Mike Smith considers himself lucky. When, at age 21, he discovered a golf ball-sized tumor in his neck, he had health coverage and a support system to support him.
“I was lucky because it was only stage 2A when I was diagnosed,” said Smith, now 35, of Milford. “I was lucky that my mother worked at a job that offered quality health insurance. Otherwise, I’d still be crawling out of the nearly million dollars in medical care needed to keep me alive. But we must not leave the health and financial fortunes of our family, friends and neighbors to chance.”
Smith urged representatives of the state’s insurance department to reject the average 20.4% increase that insurance companies are asking for Connecticut’s 2023 individual health plans.
“Health insurance prices have increased. But unlike a pickup truck or an SUV, you can’t downsize your health care and save on gas,” he said. “When health insurance costs become too expensive, you go without. We can, must and must do better.
“If we ask the hard questions, we can fix this system so that survival driven by a difficult medical diagnosis, both physically and financially, is not based purely on luck.”
Smith was one of dozens of residents and elected and appointed officials who addressed the insurance department Monday, asking its leaders to reject a request by insurance companies to raise premiums for next year’s health policies.
In addition to the significant average increase in individual plans, insurers selling policies on and off the Connecticut Affordable Care Act Exchange are looking for an average increase of 14.8% in small group plans.
The requests are significantly higher than what insurers requested last year for 2022 health policies. Carriers in 2021 requested an average increase of 8.6% for individual plans and 12.9% for small group plans.
“I’ve been taking care of emergency patients in the tens of thousands … which means I’ve hopefully improved the health of tens of thousands of people. I know that I have saved the lives of probably hundreds of people. And unfortunately, in doing so, I’ve also ruined the financial health of hundreds or thousands of people,” Phil Brewer, an emergency physician who has practiced for 40 years, testified Monday. “I have said many times that I love what I do. But unfortunately, as a result of what I do, many of my patients end up in bankruptcy. I have strong opposition to these rate hikes.”
Three insurers are selling policies on the Connecticut exchange: Anthem Health Plans, CTCare Benefits Inc. and ConnectiCare Insurance Company Inc.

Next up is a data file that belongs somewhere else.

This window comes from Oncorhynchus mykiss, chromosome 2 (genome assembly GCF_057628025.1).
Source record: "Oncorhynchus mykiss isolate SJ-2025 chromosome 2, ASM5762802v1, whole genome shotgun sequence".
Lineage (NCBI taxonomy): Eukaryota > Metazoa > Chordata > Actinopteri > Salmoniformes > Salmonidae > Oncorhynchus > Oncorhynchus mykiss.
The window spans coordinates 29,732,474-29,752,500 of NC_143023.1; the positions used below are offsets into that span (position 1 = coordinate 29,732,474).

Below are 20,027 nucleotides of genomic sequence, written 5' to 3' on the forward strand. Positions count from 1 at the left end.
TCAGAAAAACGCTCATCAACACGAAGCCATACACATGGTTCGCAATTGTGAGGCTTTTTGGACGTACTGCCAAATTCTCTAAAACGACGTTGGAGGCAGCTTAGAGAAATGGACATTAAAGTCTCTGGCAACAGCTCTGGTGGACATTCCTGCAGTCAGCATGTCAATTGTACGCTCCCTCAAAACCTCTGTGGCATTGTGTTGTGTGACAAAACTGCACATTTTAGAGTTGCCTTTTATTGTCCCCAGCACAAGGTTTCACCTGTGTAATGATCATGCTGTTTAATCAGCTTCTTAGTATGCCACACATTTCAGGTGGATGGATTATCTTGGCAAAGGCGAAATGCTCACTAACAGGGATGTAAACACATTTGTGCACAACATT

Anthem claimed an average increase of 8.6% for individual policies covering 27,698 people. The proposed changes range from a 1.8% decrease to a 16.1% increase, depending on the plan.
The company also claimed an average increase of 3.6% in small group policies covering 19,271 residents. The suggested changes range from a decrease of 1.2% to an increase of 26.3%.
CTCare Benefits claimed an average increase of 24.1% in individual plans covering 75,003 people. The proposed changes range from an increase of 18.7% to 33.2%, depending on the policy.
It also asked for an average increase of 22.9% in small group plans covering 3,476 residents (increases range from 20% to 28.9%).
ConnectiCare Insurance, which sells only individual policies on the exchange, asked for an average increase of 25.2% for plans covering 8,782 people. The suggested increases range from 17.1% to 32.2%.
Several other companies, including Cigna and Aetna, are selling plans over the counter.
Representatives from just two insurers — ConnectiCare and Cigna — attended and spoke at Monday’s public hearing in the Legislative Office Building. An insurance department spokesman said only those two companies were invited because they had the highest rate demands of all the carriers. Cigna is asking for an average increase of 19.6% for its small group plans outside the exchange. ConnectiCare Insurance asked for an average increase of 29.3% on its off-exchange small group policies.
Sarah Souza, small group actuarial director for Cigna, said that even with the proposed increase for 2023 plans, the company’s premiums would be lower than the market average.
“For silver plans, which are the most popular among small employers, we have the lowest plan in six of the eight rating areas that represent the vast majority of places where small employers are located,” she said.